Request for information – FOI14499
Thank you for your email of 1 October 2014, requesting the following information in accordance with the Freedom of Information Act (FOIA) 2000:
What is the OS policy regarding changing a road from yellow to white and checking if ORPA dots (Other Routes with Public Access) should or should not be applied?
I regret to inform you that Ordnance Survey is unable to help you with your enquiry as we do not hold this information. We do not hold this information because there is no specific OS policy where a road has changed from yellow to no infill, and for determining whether an OPRA (Other Routes with Public Access) should be applied.
However, under our duty to provide advice and assistance as stipulated in Section 16 of the FOIA, we advise that Ordnance Survey sources change intelligence for yellow-filled and uncoloured roads from the local Highways Authority. Based on this change intelligence, Ordnance Survey may change a road colour infill on its 1:25 000 and 1:50 000 scale mapping if such a change would adhere to the following specification:
Road with yellow infill
Only tarred or concrete surfaced public roads maintained by a local authority, or toll roads, are classified. Non-through routes in rural areas, maintained as above, are shown to the limit of public maintenance as perceived by the surveyor at time of revision.
Roads excluded from colour infill
- Minor roads in urban areas
- Short lengths of “no through road” which primarily provide means of access to, for example, a small number of dwellings or other premises
- Short loop roads resulting from road realignments
- Roads with gravel or other inferior surfaces
- Private roads and drives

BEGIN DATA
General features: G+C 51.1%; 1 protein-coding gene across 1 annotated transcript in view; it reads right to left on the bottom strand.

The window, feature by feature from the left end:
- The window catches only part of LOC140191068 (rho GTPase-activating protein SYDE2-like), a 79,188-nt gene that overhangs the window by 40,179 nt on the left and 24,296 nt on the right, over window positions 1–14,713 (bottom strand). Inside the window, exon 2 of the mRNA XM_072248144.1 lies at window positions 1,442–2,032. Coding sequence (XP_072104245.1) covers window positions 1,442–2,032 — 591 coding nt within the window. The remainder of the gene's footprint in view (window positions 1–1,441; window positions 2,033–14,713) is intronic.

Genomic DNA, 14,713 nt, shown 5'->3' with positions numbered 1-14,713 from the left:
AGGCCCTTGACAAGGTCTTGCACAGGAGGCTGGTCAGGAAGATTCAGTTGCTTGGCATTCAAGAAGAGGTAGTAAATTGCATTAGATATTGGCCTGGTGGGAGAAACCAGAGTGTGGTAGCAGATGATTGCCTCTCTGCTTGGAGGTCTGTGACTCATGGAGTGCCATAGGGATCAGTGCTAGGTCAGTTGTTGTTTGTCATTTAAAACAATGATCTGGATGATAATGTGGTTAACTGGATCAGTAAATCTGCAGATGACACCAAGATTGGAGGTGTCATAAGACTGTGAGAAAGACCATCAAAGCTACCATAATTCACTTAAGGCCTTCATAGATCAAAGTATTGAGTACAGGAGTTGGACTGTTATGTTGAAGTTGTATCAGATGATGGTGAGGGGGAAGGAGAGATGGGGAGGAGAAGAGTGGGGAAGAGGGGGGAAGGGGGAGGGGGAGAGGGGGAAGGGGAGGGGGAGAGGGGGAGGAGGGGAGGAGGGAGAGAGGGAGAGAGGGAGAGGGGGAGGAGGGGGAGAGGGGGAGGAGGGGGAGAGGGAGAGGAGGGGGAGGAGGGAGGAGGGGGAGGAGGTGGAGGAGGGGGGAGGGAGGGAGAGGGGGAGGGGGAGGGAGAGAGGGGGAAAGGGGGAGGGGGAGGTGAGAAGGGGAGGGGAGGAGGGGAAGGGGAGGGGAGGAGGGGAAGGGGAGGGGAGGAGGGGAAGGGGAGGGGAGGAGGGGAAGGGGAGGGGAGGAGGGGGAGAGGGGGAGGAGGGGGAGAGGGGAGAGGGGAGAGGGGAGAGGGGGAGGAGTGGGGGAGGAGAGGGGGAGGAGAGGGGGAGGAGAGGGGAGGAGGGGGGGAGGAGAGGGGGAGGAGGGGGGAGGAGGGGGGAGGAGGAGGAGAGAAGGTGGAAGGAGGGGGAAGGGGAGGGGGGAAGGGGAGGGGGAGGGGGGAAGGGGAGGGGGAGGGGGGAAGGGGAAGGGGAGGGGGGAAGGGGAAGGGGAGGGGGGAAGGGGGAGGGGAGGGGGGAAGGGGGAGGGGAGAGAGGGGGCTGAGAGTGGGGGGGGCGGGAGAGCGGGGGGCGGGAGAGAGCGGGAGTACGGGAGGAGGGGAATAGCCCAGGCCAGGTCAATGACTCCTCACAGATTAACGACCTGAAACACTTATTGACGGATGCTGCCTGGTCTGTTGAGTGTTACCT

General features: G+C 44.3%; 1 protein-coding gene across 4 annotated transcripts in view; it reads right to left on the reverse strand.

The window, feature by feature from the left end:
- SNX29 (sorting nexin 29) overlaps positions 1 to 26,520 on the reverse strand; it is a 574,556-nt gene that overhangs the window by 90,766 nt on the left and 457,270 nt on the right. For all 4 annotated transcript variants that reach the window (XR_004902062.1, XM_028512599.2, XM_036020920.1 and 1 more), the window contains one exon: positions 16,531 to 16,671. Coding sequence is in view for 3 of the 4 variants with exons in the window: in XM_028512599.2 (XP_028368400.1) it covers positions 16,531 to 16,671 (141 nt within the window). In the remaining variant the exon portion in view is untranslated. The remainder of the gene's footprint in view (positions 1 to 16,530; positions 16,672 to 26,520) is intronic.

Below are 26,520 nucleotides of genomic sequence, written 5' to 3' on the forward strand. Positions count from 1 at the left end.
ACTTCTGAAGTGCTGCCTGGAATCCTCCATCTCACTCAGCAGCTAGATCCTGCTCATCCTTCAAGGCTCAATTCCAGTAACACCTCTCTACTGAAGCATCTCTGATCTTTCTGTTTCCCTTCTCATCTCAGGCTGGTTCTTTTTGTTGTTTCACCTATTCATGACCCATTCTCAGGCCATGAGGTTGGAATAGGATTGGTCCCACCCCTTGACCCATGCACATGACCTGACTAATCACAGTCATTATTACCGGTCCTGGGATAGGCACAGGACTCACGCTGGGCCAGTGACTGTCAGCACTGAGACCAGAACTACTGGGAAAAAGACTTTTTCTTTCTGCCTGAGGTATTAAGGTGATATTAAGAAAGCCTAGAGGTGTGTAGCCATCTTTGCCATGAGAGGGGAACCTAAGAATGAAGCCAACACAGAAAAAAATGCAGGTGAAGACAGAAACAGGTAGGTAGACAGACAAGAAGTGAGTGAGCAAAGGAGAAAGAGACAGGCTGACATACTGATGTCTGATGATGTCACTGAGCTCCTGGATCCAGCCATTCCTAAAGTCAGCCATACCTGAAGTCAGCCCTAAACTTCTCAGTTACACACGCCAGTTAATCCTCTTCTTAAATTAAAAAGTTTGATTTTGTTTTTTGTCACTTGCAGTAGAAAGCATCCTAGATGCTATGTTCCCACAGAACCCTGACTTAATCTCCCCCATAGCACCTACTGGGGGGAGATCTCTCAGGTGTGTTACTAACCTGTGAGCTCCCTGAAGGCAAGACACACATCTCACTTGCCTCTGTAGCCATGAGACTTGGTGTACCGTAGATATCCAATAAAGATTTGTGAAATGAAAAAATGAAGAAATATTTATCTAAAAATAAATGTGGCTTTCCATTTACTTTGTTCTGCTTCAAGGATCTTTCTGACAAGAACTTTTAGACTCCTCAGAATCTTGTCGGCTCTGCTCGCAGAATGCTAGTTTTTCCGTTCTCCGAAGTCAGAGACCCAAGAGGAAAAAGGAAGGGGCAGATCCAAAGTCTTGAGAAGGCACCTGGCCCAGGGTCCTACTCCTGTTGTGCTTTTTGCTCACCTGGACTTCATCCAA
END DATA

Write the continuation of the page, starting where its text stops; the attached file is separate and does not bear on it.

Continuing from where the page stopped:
- Selected important tracks
The depiction of a road, track or path of any description on an Ordnance Survey map is, of itself, no evidence of a public right of way. The omission of the colour fill is in no way intended to indicate a loss of public access or otherwise, simply to convey to the map user a sense of the type, nature and purpose of the road and to help guide the vehicular user as to the appropriateness of the road for motor use.
Ordnance Survey began gathering information to depict ORPA’s (Other Routes with Public Access) in the late 1990s. Our surveyors consulted each local authority’s List of Streets, a list of all of the streets maintained by the local authority, and decided which of these routes would provide a useful addition to the existing rights of way network. These routes would be shown by the ORPA symbol. Not all routes were shown, and we excluded those in urban areas. OS had editorial control over which routes it showed. ORPA’s are added or taken off the mapping on specific request from the local authorities.
There is no specific OS policy where a road has changed from yellow to no infill, and for determining whether an ORPA should be applied. However, if the road that was changed from yellow to no infill connected to an existing ORPA then OS would look into extending the ORPA along the new section of unfilled road to connect with the yellow section of road. This would involve consulting the local authority's List of Streets.
I hope you find the above information is helpful to you.
Your enquiry has been processed according to the Freedom of Information Act (FOIA) 2000. If you are unhappy with our response, you may request an internal review with our FOI Internal Review Officer, by contacting them as follows:
FOI Internal Review Officer
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